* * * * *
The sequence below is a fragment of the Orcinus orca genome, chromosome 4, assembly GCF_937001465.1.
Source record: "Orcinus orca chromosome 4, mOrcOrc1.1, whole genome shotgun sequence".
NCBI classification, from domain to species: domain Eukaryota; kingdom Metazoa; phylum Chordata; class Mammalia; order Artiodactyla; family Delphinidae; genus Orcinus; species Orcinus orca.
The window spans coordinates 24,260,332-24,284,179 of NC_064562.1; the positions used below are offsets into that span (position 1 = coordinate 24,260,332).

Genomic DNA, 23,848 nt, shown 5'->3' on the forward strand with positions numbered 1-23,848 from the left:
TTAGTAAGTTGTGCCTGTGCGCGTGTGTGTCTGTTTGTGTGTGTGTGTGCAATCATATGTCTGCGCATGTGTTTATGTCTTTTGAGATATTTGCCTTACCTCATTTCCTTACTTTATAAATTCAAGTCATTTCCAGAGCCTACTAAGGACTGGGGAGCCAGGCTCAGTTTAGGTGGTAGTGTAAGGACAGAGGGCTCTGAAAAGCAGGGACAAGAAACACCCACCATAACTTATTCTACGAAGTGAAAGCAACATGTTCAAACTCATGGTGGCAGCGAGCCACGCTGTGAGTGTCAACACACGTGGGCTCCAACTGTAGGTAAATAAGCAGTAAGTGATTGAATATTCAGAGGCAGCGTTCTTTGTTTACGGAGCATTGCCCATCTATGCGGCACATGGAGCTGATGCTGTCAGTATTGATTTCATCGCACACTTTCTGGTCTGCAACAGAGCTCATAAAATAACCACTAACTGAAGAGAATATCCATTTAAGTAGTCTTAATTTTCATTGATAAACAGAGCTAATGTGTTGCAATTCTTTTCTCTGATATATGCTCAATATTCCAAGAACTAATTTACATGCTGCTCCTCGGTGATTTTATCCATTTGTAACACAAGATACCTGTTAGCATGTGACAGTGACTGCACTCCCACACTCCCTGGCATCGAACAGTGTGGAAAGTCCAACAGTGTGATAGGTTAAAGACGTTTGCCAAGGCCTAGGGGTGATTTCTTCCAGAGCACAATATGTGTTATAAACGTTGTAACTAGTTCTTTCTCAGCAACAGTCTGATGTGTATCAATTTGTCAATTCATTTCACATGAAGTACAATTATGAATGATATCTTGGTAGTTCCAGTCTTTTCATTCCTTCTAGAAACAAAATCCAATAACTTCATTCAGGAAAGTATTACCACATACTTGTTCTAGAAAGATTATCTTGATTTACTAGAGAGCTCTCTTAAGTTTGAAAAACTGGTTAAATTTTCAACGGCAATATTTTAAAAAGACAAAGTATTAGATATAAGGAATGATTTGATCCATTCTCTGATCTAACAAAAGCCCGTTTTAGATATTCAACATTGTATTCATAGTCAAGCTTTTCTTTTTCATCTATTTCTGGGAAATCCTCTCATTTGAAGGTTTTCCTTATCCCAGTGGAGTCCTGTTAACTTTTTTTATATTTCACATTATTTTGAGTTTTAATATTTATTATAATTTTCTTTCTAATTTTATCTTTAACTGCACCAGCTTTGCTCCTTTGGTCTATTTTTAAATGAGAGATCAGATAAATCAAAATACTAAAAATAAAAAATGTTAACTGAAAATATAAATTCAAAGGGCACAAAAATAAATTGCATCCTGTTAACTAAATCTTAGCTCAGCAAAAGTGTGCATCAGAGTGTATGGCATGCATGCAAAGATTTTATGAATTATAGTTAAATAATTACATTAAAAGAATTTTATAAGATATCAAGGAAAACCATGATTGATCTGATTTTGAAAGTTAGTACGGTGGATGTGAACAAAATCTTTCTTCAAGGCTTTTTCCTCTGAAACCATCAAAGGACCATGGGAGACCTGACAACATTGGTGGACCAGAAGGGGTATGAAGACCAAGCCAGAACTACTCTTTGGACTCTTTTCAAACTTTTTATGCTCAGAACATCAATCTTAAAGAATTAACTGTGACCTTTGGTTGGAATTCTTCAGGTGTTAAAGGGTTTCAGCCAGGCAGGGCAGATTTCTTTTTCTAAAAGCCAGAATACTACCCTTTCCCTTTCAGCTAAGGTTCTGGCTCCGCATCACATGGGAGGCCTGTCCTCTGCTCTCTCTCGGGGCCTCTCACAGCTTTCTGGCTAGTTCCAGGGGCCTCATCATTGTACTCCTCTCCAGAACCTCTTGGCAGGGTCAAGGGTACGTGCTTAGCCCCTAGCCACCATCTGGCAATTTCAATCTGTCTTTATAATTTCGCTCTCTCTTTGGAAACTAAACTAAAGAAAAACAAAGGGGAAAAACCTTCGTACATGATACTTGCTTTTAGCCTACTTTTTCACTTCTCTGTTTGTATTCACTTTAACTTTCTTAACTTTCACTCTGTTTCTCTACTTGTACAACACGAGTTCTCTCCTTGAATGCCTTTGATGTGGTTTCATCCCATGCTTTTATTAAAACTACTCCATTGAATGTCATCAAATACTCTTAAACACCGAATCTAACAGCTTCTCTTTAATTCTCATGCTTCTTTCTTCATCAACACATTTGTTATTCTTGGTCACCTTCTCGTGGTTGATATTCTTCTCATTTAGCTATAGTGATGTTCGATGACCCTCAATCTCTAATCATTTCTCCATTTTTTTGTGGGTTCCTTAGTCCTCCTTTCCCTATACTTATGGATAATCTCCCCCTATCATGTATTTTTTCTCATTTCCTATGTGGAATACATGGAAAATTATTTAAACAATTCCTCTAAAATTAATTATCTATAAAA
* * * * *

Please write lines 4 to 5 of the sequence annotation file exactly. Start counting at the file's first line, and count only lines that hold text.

The window spans coordinates 24,260,332-24,284,179 of NC_064562.1; the positions used below are offsets into that span (position 1 = coordinate 24,260,332).

Genomic DNA, 23,848 nt, shown 5'->3' on the forward strand with positions numbered 1-23,848 from the left: